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Complete decomposition of benzene, toluene and particulate matter (PM) contained in the exhaust of diesel engines by means of thermally-excited holes in TiO2 at high temperatures

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Titanium dioxide was once extensively investigated as a photoconductor for the electrophotographic photorecptor at its incunabula. Nowadays, it has attracted attention as a material for photocatalyzers, solar cells as well as their related areas. We report here another application of titanium dioxide. Our motivation is to make use of thermally-generated holes for decomposition of organic compounds. We have previously reported on a decomposition system of organic wastes by use of thermally-excited holes in TiO2 at high temperatures (about 350-500 °C). In the present investigation, we aim at applying this technology to complete decomposition of benzene, toluene and particulate matter (PM) contained in the exhaust of diesel engines. Special attention has been paid to the adsorption process of benzene and toluene onto the surface of TiO2, as well as to their subsequent decomposition, as studied by thermal analysis, Raman and ESR spectra in consideration of the specific surface of TiO2 powders. Both benzene and toluene are found to completely decompose into H2O and CO2 at about 350 °C, via fragments of ethylene, butene, propene and butadiene. On the other hand, PM appears more difficult to decompose due to its powdered form. However, PM was finally confirmed to be decomposed when the mixture of PM and TiO2 was heated under pressure of about 280 N/m2 at about 350 °C.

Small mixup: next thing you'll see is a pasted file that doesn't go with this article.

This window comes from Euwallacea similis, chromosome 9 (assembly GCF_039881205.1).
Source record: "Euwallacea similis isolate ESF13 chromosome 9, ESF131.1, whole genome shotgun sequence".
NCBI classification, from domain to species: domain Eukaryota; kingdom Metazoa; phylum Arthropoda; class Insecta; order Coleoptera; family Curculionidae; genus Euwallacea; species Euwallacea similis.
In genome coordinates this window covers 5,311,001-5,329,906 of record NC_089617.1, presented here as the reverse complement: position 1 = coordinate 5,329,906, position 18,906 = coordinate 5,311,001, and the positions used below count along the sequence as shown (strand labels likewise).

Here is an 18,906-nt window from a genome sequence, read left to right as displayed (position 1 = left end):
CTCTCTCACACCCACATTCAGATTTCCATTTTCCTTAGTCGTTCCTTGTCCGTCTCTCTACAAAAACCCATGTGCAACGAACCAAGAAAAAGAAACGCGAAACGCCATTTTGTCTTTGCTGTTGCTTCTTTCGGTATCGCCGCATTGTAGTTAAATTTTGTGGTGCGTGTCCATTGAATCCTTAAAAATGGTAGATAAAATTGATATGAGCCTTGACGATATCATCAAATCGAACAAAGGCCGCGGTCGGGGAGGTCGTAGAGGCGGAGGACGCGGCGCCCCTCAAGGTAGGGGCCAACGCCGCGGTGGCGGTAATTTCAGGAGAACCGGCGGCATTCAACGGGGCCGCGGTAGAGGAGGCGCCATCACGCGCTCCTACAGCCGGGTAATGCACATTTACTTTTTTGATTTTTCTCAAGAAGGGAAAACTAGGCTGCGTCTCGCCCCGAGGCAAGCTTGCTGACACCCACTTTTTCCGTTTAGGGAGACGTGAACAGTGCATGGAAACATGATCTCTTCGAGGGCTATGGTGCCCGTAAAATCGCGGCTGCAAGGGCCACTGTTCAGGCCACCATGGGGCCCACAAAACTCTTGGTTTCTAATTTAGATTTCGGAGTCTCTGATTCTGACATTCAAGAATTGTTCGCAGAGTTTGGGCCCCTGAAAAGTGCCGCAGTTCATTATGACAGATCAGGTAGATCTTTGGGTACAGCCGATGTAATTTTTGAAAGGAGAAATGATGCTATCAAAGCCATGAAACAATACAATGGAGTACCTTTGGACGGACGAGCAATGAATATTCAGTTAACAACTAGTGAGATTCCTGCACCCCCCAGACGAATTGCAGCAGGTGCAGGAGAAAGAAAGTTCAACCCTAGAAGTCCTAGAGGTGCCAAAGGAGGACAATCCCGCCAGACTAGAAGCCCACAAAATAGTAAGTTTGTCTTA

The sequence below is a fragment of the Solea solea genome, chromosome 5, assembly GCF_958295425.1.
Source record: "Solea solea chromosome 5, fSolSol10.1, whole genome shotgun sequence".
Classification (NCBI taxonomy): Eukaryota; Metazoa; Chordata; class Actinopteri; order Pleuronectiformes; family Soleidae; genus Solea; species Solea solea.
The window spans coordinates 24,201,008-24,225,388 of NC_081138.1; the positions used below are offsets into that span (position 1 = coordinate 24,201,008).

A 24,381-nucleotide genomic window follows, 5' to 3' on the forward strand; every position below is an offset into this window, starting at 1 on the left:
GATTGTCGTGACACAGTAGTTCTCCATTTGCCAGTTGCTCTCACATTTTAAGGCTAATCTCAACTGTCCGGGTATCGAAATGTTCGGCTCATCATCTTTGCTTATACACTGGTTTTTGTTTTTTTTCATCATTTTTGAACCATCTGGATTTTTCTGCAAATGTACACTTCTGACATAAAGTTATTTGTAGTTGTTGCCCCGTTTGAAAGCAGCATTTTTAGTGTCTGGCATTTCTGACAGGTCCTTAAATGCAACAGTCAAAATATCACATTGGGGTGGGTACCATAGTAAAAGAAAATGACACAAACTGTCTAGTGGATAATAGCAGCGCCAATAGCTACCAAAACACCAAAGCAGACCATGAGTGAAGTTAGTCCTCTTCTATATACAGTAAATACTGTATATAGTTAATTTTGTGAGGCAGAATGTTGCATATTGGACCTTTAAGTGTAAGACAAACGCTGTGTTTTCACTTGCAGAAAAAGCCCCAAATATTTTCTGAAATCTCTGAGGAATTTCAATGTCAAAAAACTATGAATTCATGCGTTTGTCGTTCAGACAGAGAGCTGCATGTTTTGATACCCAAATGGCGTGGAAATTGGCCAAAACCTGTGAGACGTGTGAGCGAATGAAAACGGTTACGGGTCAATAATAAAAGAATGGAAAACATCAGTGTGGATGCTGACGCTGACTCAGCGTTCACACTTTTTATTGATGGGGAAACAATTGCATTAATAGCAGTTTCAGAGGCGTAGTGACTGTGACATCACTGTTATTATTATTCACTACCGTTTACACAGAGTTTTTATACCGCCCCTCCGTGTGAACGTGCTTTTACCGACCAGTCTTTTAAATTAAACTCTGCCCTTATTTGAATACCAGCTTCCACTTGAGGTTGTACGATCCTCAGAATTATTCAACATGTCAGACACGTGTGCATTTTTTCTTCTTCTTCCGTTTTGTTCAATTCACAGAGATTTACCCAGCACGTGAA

Document Type: Research Article

Publication date: 2007-01-01

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